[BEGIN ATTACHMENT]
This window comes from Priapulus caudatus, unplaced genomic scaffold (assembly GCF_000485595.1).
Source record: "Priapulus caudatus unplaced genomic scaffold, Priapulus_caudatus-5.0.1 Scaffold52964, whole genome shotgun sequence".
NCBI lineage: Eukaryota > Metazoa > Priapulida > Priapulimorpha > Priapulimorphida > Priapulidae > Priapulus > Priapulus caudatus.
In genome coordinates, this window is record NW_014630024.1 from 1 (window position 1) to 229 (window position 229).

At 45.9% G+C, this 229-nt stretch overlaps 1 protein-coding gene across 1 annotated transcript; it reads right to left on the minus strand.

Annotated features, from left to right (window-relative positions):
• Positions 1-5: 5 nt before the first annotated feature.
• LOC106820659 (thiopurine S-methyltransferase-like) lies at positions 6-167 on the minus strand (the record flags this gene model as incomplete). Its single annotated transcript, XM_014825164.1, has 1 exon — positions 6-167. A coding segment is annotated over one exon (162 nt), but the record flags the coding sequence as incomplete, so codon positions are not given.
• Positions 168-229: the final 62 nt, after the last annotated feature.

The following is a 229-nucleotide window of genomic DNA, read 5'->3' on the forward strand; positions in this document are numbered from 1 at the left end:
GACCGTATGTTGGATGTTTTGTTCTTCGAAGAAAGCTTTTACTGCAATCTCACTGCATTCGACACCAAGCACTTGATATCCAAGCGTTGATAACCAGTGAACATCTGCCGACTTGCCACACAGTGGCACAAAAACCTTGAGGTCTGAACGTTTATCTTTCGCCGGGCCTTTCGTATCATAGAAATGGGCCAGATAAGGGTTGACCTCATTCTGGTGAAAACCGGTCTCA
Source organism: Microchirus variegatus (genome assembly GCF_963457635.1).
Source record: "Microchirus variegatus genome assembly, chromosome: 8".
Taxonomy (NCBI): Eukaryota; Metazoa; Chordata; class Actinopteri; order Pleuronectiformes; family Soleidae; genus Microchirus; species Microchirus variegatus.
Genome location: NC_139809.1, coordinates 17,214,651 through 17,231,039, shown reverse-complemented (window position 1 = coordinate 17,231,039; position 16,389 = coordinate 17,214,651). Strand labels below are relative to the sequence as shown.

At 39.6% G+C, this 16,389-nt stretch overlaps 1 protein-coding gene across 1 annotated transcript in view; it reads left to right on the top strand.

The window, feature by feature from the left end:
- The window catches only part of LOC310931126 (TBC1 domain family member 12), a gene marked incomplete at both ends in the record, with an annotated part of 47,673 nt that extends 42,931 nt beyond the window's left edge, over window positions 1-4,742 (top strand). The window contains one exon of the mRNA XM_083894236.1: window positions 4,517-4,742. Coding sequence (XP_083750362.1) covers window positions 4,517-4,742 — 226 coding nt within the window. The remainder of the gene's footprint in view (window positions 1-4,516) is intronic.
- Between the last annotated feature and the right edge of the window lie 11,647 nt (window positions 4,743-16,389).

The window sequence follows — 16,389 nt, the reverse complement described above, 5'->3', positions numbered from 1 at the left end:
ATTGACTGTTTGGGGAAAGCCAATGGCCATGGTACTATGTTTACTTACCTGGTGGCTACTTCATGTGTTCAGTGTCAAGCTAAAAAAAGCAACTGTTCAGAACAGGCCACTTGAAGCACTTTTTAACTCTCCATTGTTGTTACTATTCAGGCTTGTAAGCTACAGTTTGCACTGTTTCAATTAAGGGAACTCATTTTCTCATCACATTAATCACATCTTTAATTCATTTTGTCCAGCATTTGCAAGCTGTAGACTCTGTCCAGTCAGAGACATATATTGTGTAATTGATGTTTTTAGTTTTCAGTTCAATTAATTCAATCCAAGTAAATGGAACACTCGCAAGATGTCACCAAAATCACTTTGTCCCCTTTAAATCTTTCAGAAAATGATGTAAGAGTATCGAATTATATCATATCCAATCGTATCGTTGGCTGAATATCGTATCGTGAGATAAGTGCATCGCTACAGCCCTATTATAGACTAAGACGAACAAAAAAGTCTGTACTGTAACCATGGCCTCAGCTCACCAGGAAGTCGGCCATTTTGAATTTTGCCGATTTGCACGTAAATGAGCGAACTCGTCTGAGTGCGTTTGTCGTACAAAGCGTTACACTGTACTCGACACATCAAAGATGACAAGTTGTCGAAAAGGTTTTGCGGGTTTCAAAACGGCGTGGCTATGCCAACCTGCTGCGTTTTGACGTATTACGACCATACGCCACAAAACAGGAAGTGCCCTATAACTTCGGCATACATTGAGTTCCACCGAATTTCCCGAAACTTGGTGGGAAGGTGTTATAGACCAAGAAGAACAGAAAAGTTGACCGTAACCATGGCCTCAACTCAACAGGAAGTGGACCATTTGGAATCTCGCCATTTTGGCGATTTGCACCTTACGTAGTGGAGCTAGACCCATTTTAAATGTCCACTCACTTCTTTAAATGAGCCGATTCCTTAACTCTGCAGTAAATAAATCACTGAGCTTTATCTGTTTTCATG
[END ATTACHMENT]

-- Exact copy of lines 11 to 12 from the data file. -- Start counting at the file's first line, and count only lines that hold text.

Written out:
GACCGTATGTTGGATGTTTTGTTCTTCGAAGAAAGCTTTTACTGCAATCTCACTGCATTCGACACCAAGCACTTGATATCCAAGCGTTGATAACCAGTGAACATCTGCCGACTTGCCACACAGTGGCACAAAAACCTTGAGGTCTGAACGTTTATCTTTCGCCGGGCCTTTCGTATCATAGAAATGGGCCAGATAAGGGTTGACCTCATTCTGGTGAAAACCGGTCTCA
Source organism: Microchirus variegatus (genome assembly GCF_963457635.1).